Archive for December, 2011

Automatic to-Object conversion in JSF selectOneMenu & Co.

21 December 2011

When creating a web UI, there is often the need to let a user make a selection from e.g. a drop-down. The items in such a drop-down are not rarely backed by domain objects. Since these items in the HTML rendering are just simple character identifiers, we need some way to encode the object version of an item to this simple character identifier (its string representation) and back again.

A well established pattern in JSF is the following:

  1. <selectOneMenu value="#{bean.selectedUser}" converter="#{userConverter}">
  2.     <selectItems value="#{bean.selectableUsers}" var="user" itemValue="#{user}" itemLabel="#{}" />
  3. </h:selectOneMenu>

With userConverter defined as something like:

  1. @ManagedBean(name="userConverter")
  2. public class UserConverter implements Converter {
  4.     @EJB
  5.     private UserDAO userDAO;
  7.     @Override
  8.     public Object getAsObject(FacesContext context, UIComponent component, String value) {
  9.         return userDAO.getById(Long.valueOf(value));
  10.     }
  12.     @Override
  13.     public String getAsString(FacesContext context, UIComponent component, Object value) {
  14.         return ((User) value).getId().toString();
  15.     }
  16. }

(note that the converter implementation is overly simplified, in practice null checks and checks for “String value” representing a number would be needed)

This is functional, but in its full form not really convenient to program nor efficient. Upon every post back, there will be a call to the DAO to convert the string representation of an item back to its Object form. When no caching is used or the object isn’t in the cache, this will likely result in a call to a back-end database, which is never a positive contribution to the overall performance of a page. It gets worse when there are more of such conversions being done and it can go through the roof when we have e.g. editable tables where each row contains multiple drop-downs. A table with only 10 rows and 4 drop-downs might result in 40 separate calls to the back-end being done.

But is using a DAO here really needed?

After all, after the converter does its work, JSF checks whether the Object is equal to any of the Objects in the collection that was used to render the drop-down. In other words, the target Object is already there! And it must be there by definition, since without it being present validation will simply never pass.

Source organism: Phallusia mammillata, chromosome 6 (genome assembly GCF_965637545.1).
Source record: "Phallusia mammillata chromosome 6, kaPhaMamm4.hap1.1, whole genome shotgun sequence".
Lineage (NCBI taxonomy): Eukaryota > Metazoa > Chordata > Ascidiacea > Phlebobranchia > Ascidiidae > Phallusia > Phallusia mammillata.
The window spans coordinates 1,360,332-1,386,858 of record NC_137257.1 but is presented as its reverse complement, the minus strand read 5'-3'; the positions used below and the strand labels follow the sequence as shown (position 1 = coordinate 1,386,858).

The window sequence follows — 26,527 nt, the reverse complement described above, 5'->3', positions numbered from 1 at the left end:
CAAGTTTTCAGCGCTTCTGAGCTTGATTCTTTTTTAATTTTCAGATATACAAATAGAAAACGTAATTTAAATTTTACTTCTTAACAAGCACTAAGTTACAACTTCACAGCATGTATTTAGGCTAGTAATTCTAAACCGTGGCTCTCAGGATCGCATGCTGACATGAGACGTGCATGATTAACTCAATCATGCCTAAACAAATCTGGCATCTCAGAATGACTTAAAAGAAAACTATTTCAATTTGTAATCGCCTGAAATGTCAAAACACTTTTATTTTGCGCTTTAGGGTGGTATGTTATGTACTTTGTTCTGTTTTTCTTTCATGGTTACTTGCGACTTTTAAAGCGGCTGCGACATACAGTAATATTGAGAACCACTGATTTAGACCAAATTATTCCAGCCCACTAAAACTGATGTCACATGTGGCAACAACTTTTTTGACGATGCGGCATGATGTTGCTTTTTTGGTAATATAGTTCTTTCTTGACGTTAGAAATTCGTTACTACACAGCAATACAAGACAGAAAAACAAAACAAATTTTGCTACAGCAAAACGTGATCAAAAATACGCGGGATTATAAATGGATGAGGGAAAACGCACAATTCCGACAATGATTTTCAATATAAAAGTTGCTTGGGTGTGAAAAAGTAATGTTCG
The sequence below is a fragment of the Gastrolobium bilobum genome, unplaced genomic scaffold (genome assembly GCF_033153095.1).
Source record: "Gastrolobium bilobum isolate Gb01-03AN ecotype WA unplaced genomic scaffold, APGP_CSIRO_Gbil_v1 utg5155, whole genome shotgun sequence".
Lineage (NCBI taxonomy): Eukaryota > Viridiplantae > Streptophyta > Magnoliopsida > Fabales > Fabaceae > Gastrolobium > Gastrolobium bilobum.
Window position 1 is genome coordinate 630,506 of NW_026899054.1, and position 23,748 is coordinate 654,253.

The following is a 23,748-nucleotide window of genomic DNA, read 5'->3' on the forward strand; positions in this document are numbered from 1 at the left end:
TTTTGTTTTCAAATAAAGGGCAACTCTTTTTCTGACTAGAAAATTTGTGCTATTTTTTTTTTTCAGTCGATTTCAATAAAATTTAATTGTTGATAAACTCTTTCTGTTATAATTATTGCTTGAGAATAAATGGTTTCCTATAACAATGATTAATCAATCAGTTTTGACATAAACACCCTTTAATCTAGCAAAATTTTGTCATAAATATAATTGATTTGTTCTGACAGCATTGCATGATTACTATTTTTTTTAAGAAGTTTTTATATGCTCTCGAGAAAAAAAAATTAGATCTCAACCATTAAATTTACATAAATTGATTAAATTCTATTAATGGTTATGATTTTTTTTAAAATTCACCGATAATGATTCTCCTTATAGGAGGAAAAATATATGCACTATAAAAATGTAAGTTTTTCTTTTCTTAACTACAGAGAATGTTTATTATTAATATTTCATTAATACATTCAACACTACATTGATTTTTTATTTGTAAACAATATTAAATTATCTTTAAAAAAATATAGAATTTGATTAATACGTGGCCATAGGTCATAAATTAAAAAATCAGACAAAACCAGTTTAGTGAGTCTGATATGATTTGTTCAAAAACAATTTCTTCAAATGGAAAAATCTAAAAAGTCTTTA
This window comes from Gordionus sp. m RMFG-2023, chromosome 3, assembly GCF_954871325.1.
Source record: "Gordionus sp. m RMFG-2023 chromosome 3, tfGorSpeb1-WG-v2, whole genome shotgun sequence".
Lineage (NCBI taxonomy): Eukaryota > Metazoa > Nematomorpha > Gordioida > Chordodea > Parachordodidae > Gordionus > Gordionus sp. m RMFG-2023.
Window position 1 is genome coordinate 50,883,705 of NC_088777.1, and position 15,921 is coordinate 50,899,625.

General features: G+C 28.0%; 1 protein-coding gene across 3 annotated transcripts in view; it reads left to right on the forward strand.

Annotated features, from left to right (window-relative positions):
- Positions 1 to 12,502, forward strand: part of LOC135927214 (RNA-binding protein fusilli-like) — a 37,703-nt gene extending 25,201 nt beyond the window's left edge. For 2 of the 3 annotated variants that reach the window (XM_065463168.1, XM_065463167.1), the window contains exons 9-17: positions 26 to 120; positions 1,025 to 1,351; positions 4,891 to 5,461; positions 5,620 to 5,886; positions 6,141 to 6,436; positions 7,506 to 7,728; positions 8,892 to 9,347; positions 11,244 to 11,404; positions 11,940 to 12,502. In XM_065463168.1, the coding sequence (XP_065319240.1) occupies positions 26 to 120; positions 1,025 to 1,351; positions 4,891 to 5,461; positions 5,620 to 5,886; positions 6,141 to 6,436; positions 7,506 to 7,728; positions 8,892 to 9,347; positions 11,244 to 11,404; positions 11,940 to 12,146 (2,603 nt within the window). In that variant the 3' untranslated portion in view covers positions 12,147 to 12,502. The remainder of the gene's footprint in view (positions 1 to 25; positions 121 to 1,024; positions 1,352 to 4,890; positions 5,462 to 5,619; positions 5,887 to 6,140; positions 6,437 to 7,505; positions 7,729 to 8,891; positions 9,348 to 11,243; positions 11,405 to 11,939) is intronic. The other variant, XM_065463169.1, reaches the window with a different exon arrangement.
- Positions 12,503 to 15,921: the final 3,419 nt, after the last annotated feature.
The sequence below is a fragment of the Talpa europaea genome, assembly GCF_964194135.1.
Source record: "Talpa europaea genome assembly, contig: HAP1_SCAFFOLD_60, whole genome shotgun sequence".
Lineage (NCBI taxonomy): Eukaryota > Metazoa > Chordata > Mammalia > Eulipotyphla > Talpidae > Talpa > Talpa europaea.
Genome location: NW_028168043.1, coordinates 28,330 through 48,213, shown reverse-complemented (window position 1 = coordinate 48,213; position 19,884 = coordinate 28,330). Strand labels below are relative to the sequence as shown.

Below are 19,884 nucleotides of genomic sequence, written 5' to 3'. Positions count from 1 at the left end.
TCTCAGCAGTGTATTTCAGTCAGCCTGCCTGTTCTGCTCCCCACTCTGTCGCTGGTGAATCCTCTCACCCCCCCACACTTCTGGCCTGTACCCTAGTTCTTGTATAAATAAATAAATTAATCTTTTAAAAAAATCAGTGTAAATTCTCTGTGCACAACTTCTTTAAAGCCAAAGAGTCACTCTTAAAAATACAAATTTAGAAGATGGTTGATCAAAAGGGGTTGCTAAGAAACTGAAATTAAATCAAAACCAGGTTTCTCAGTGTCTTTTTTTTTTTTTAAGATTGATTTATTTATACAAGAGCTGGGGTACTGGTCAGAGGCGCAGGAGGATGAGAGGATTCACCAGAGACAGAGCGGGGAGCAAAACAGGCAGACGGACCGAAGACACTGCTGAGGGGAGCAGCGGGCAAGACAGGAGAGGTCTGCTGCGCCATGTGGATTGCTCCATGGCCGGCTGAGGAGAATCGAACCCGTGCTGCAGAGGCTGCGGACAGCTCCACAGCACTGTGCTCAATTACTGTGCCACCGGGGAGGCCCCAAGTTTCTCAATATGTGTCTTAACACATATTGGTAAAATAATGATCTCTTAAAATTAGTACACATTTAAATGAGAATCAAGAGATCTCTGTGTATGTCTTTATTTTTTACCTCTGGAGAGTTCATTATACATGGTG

So, by taking advantage of this already present collection we can prevent the DAO calls. The only question is, how do we get to this from a converter? A simple way is to use a parameter of some kind and provide it with a binding to this collection. This is however not really DRY, as it means we have to bind to the same collection twice right after each other (once for the selectItems, once for the converter parameter). Additionally, we still have to iterate over this and need custom code that knows to which property of the Object we need to compare the String value. For instance, for our User object we need to convert the String value to a Long first and then compare it with the Id property of each instance.

Another approach that I would like to present here is basically emulating how a UIDataTable detects on which row a user did some action. After the post back it iterates over the data that was used to render the table in the same way again. This will cause the same IDs to be generated as in the original rendering. The ID of the component that is posted back is compared to the newly generated one and when they match iteration stops and we know the row.

In this case, after the post back we’ll iterate over all select item values, convert these to their string representation and compare that to the ‘to-be-converted’ string value. If they match, the unconverted object is the one we’re after and we return that. For iterating over the select item values, I took advantage of a private utility class that’s in Mojarra: com.sun.faces.renderkit.SelectItemsIterator (for a proof of concept, I just copied it since it’s package private).

The implementation is done via a Converter base class from which user code can inherit. That way, only a getAsString method needs to be implemented:

  1. @ManagedBean(name="userConverter")